THE BLOG
11/07/2014 03:51 pm ET Updated Jan 07, 2015

The Manchester Derby, Manchester United Week 10 Recap

The air was thick, the mood tense, as the Manchester derby between United and City was set to begin. United again was hampered by injuries throughout the lineup, particularly on defense. Rafael picked up an injury in training, just a few days before the match and required rest for recovery. In his place, Van Gaal used utility man, Antonio Valencia at right back. The remainder of the lineup resembled last week's crew that earned a point against Chelsea. United played their newly adopted 4-5-1 formation, hoping to shut City down through the middle of the field.

United dominated the possession through the first 20 minutes of the match, but were unable to produce scoring chances, which rendered their possession advantage useless. City, on the other hand, was incisive in their possession, producing dangerous chances for Sergio Agüero and Jesus Navas that required the exceptional goaltending of David De Gea.

Daley Blind was forced to make a desperate challenge to prevent Ivorian Ya Ya Touré a scoring chance that earned him a yellow card booking. Chris Smalling earned himself a yellow card in the most foolish of ways; he attempted to block Joe Hart's punt after a save. Not only is that type of behavior illegal, it is completely idiotic for Smalling, a center back, to be the furthest forward United player on any Manchester City possession. The fact that he didn't turn and run to get back into position potentially reveals that Smalling's focus was not completely there. Eight minutes later, the question of his lack of focus is clearly answered. Smalling, already on a yellow card, goes to ground brashly, harshly, and most importantly, without any chance of winning the ball on a James Milner dribble. In the resulting slide tackle, Smalling catches all of James Milner's feet and none of the ball. Michael Oliver's decision could not have been easier; a second yellow card for Smalling, followed by a red card. Within the first half, with both teams yet to score, United were down to ten men, a cautionary tale foretold by Van Gaal to his players as a scenario to be avoided.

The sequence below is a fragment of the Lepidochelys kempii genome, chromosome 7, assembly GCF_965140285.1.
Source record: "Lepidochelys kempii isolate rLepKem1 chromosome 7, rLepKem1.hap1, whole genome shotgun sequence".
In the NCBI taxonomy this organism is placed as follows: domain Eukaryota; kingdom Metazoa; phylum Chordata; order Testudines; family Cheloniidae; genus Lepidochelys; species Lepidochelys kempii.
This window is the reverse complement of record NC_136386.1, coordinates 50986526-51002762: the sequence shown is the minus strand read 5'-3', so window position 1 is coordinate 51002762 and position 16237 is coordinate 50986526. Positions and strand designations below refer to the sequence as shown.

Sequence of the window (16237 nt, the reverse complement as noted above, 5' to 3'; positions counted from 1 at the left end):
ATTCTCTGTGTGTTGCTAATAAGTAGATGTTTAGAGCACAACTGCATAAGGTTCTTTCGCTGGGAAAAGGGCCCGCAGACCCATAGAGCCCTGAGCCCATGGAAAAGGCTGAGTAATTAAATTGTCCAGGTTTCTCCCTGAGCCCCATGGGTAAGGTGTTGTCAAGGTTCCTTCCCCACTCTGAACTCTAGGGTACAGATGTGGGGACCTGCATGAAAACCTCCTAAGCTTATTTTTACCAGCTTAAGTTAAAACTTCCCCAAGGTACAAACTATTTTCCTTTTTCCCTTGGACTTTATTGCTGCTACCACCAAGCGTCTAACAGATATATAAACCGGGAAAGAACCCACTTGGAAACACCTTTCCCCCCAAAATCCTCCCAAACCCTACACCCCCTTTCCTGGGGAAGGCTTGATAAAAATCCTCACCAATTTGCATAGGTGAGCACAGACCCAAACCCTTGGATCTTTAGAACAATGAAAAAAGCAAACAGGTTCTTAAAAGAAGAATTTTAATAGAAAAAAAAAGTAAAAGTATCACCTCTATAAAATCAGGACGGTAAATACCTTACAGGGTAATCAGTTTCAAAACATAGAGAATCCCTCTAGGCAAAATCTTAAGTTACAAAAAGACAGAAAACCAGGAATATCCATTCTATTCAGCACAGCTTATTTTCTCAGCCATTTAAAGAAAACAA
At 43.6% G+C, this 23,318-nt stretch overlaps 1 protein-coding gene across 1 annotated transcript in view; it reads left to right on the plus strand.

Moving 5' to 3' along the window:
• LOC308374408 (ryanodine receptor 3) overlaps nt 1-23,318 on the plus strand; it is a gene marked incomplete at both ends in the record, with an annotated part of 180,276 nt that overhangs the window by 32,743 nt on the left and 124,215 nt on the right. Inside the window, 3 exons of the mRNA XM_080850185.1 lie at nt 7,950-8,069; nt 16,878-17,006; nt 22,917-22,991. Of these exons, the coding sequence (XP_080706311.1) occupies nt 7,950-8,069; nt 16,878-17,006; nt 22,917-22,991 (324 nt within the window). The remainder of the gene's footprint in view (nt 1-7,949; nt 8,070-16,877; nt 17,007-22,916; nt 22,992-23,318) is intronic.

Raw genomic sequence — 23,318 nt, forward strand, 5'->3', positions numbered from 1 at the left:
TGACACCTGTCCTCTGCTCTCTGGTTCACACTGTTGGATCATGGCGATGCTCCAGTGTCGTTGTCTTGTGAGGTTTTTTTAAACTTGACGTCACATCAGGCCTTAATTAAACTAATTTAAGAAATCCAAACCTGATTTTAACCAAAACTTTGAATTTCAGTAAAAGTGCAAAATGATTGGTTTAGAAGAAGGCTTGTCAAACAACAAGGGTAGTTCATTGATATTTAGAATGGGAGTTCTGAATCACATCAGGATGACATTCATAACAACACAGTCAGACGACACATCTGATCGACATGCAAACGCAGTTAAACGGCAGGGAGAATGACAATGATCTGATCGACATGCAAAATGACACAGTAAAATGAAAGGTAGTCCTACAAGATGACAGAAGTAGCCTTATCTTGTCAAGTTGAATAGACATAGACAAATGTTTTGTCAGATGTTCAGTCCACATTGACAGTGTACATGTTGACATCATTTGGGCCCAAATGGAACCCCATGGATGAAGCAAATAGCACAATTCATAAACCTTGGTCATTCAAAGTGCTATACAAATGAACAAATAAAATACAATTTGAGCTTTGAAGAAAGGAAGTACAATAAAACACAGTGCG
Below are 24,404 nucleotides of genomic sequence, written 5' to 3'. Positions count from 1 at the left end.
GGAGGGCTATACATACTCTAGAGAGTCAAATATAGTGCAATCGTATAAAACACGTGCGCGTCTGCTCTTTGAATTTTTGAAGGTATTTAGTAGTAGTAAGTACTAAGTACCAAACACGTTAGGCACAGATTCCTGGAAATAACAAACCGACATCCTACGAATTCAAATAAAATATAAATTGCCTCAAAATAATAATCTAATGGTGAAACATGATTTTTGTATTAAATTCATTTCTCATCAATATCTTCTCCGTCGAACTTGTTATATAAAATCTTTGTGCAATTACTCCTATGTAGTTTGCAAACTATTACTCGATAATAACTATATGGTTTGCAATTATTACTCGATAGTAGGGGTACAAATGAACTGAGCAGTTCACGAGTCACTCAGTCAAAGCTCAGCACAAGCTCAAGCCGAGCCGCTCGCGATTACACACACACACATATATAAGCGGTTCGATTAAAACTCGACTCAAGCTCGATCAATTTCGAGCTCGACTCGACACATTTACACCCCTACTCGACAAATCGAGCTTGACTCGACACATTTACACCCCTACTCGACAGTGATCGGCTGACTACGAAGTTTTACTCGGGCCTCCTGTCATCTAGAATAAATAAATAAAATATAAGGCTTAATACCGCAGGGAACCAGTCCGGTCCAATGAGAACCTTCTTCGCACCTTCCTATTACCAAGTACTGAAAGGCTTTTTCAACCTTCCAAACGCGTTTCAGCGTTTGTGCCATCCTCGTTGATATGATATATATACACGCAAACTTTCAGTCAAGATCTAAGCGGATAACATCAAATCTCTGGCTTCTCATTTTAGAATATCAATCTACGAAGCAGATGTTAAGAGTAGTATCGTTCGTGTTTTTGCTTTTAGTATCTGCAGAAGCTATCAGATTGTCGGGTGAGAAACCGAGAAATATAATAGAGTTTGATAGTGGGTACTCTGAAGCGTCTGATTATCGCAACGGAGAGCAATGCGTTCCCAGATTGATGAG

With the advantage in manpower, City's attack was oppressive, as if blood were in the water, but more accurately as if points were easily attainable. Van Gaal replaced Adnan Januzaj with midfielder Michael Carrick, positioned at centerback, doubly revealing how desperate our injury situation remains and also the need for veteran leaders in the defense. Staunch defense from the remaining United players stymied the City attack until the end of the half, when Van Gaal would hopefully draw up some Dutch magic to keep the result at 0-0.